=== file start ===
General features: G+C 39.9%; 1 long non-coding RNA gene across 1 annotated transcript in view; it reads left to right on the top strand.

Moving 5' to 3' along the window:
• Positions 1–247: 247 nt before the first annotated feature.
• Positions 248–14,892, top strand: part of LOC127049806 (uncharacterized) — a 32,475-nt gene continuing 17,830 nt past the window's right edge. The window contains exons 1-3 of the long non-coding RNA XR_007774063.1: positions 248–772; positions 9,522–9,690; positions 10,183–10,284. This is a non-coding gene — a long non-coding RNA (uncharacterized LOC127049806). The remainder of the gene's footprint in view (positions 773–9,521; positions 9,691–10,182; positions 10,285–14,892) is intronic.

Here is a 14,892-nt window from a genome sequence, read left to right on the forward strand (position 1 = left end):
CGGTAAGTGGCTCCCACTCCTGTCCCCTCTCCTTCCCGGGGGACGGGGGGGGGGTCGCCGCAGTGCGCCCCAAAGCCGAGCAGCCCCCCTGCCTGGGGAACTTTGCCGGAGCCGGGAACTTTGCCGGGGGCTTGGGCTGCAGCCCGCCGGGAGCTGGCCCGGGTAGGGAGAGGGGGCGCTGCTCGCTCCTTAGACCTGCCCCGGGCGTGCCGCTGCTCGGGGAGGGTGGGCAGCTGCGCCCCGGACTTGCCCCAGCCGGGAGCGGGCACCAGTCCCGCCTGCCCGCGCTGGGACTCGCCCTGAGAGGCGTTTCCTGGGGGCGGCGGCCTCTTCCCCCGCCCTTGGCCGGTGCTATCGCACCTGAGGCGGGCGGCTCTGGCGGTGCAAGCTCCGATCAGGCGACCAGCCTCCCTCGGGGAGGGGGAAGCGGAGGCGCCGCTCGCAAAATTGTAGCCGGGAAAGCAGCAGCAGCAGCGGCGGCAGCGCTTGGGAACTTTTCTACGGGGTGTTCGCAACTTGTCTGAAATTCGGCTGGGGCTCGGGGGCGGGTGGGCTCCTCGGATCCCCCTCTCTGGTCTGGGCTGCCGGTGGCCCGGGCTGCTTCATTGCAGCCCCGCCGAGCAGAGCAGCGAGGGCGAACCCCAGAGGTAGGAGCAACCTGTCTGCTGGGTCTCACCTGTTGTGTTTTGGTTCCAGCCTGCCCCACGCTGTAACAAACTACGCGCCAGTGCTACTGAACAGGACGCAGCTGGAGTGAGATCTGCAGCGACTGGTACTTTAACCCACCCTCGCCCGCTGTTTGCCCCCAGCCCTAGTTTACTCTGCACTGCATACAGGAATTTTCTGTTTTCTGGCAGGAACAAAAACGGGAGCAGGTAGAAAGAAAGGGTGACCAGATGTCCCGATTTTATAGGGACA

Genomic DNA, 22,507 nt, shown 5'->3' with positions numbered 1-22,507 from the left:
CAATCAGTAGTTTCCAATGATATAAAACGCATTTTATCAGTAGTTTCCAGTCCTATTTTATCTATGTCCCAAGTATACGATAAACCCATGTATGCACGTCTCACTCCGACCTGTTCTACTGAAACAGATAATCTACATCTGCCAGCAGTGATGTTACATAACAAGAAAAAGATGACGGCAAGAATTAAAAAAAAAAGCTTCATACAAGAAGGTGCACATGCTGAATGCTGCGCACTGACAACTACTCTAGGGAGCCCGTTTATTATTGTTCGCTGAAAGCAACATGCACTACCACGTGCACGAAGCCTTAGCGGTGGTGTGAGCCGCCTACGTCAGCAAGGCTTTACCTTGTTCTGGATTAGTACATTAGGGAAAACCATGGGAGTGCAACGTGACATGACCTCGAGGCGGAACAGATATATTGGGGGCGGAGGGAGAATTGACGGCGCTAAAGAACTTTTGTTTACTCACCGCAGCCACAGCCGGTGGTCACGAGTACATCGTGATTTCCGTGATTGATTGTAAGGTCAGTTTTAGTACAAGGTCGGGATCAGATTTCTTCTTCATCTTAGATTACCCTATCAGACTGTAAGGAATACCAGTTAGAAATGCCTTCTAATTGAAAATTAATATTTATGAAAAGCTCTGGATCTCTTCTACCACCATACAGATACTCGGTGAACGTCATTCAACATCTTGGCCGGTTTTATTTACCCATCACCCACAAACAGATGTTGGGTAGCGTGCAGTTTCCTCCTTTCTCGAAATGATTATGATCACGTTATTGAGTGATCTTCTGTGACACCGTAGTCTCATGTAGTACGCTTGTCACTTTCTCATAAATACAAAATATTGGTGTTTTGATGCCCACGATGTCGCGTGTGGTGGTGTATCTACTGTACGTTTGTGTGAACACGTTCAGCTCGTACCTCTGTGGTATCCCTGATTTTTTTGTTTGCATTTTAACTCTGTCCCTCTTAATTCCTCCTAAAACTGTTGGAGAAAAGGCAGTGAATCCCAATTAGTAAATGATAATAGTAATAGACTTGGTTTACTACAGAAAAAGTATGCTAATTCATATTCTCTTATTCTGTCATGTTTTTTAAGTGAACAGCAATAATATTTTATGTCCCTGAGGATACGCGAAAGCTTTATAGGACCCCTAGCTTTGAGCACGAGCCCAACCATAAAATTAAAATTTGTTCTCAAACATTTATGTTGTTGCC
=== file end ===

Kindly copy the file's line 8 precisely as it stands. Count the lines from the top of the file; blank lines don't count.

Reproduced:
CAATCAGTAGTTTCCAATGATATAAAACGCATTTTATCAGTAGTTTCCAGTCCTATTTTATCTATGTCCCAAGTATACGATAAACCCATGTATGCACGTCTCACTCCGACCTGTTCTACTGAAACAGATAATCTACATCTGCCAGCAGTGATGTTACATAACAAGAAAAAGATGACGGCAAGAATTAAAAAAAAAAGCTTCATACAAGAAGGTGCACATGCTGAATGCTGCGCACTGACAACTACTCTAGGGAGCCCGTTTATTATTGTTCGCTGAAAGCAACATGCACTACCACGTGCACGAAGCCTTAGCGGTGGTGTGAGCCGCCTACGTCAGCAAGGCTTTACCTTGTTCTGGATTAGTACATTAGGGAAAACCATGGGAGTGCAACGTGACATGACCTCGAGGCGGAACAGATATATTGGGGGCGGAGGGAGAATTGACGGCGCTAAAGAACTTTTGTTTACTCACCGCAGCCACAGCCGGTGGTCACGAGTACATCGTGATTTCCGTGATTGATTGTAAGGTCAGTTTTAGTACAAGGTCGGGATCAGATTTCTTCTTCATCTTAGATTACCCTATCAGACTGTAAGGAATACCAGTTAGAAATGCCTTCTAATTGAAAATTAATATTTATGAAAAGCTCTGGATCTCTTCTACCACCATACAGATACTCGGTGAACGTCATTCAACATCTTGGCCGGTTTTATTTACCCATCACCCACAAACAGATGTTGGGTAGCGTGCAGTTTCCTCCTTTCTCGAAATGATTATGATCACGTTATTGAGTGATCTTCTGTGACACCGTAGTCTCATGTAGTACGCTTGTCACTTTCTCATAAATACAAAATATTGGTGTTTTGATGCCCACGATGTCGCGTGTGGTGGTGTATCTACTGTACGTTTGTGTGAACACGTTCAGCTCGTACCTCTGTGGTATCCCTGATTTTTTTGTTTGCATTTTAACTCTGTCCCTCTTAATTCCTCCTAAAACTGTTGGAGAAAAGGCAGTGAATCCCAATTAGTAAATGATAATAGTAATAGACTTGGTTTACTACAGAAAAAGTATGCTAATTCATATTCTCTTATTCTGTCATGTTTTTTAAGTGAACAGCAATAATATTTTATGTCCCTGAGGATACGCGAAAGCTTTATAGGACCCCTAGCTTTGAGCACGAGCCCAACCATAAAATTAAAATTTGTTCTCAAACATTTATGTTGTTGCC